Poet Jeremy Paden: Yes. I have often worked with ekphrasis–the art of verbally painting, making sculpture, or creating other visual forms. The first long series of poems I ever wrote, which has yet to be published, was on Dürer’s self-portraits. More recently, I have a series of poems that take as their inspiration 16th century mappamundi. Art calls to art. Poems to music and also to image and dance. The creative in us is moved by the creation of others and we respond in and through our mode of expression.

How does literature fit into your creative life as a visual artist?
Artist Sarah Van Sanden: Much of my creative life as a designer involves making ordered beauty out of existing challenges, so I spend a lot of my reading time studying to improve my plant and materials knowledge. In contrast, making art for Broadsided gives me a refreshing opportunity to translate concept into visual form with fewer practical constraints and less concern for beauty. I love beauty, but ugly can be pretty interesting, too.

Describe the collaboration in one word.
Poet Jeremy Paden: Quickening (I’m not fully sold on this word).

If this broadside were a piece of music, what would it be?
Poet Jeremy Paden: Beirut meets The Band and Dylan in some Big Pink house for a Basement session. 
Artist Sarah Van Sanden: Definitely something with a lot of guitar feedback and and a long, jammy ending.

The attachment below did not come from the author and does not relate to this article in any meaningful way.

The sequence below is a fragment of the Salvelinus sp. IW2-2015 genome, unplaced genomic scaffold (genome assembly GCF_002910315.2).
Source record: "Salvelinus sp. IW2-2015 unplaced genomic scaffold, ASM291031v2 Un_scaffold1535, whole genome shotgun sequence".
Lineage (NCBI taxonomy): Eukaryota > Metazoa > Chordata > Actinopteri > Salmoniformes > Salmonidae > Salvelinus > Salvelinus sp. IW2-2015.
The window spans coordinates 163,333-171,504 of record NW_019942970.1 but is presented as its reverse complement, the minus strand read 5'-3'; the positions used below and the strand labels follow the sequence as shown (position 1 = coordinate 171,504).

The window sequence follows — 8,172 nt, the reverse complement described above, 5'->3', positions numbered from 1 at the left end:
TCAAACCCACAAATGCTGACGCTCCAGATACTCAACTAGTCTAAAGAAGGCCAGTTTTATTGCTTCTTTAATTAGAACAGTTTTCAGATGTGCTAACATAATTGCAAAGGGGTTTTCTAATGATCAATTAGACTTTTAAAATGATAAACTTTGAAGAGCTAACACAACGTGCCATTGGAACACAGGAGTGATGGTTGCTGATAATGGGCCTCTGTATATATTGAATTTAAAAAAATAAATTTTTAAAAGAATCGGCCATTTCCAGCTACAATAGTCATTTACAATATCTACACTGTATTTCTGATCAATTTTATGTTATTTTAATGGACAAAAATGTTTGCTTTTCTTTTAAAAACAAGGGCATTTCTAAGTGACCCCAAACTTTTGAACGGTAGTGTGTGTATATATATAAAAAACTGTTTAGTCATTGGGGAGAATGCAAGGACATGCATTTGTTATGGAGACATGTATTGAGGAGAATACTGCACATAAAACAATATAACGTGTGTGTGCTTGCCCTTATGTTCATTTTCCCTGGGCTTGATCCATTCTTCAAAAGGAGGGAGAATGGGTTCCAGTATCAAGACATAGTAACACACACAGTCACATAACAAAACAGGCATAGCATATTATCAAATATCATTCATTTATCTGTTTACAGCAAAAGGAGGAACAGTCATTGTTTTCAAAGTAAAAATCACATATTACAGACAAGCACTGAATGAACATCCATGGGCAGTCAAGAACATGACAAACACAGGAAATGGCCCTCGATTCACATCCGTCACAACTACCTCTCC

Read any good books lately?
Poet Jeremy Paden: Federico Díaz-Granados’ Adiós a Lenin, a collection of poems by a Colombian poet. He has an encyclopedic knowledge of Spanish language poetry and American rock-n-roll. Jahira Lumpari’s In Other Words—I read it last year, but it’s still with me. It’s a great memoir on the self as it relates to language and tries to do things with words. It’s in Italian and English. John Berger’s Ways of Seeing—it’s been on my to-read list for a long, long time and I’ve finally cracked it open.

Seen any good art lately?
Poet Jeremy Paden: Marcos Cárdenas: I was recently wandering through the streets of Barcelona and stumbled on a gallery that had some recent paintings by Cárdenas—he’s a photorealist and not only does he have a great eye for perspective, he plays with layering. His street scenes are often of store front and cafe windows. By-standers are beside doors that open up to interiors, or the reflected in windows that show a life taking place inside. Loyiso Mkize: I also recently came across the art of Loyiso Mkize. His Reflections of Inner Truth are a wonderful blend of gorgeously detailed faces that open up, explode into visions of complex dreams and desires. Alexandra Domínguez: Along with gorgeous surrealist oils, Domínguez is a print-maker who then paints over her prints, turning print series into one offs and creating visual palimpsests.
Artist Sarah Van Sanden: 
I just saw a show surveying Kerry James Marshall’s work and was blown away by the the way he brings together highly conceptual work and gorgeously tactile images that can range from tragic to hilarious and sometimes both at once. His constant play between heaviness and lightness, space and flatness, seriousness and whimsy, keeps me looking and looking and looking.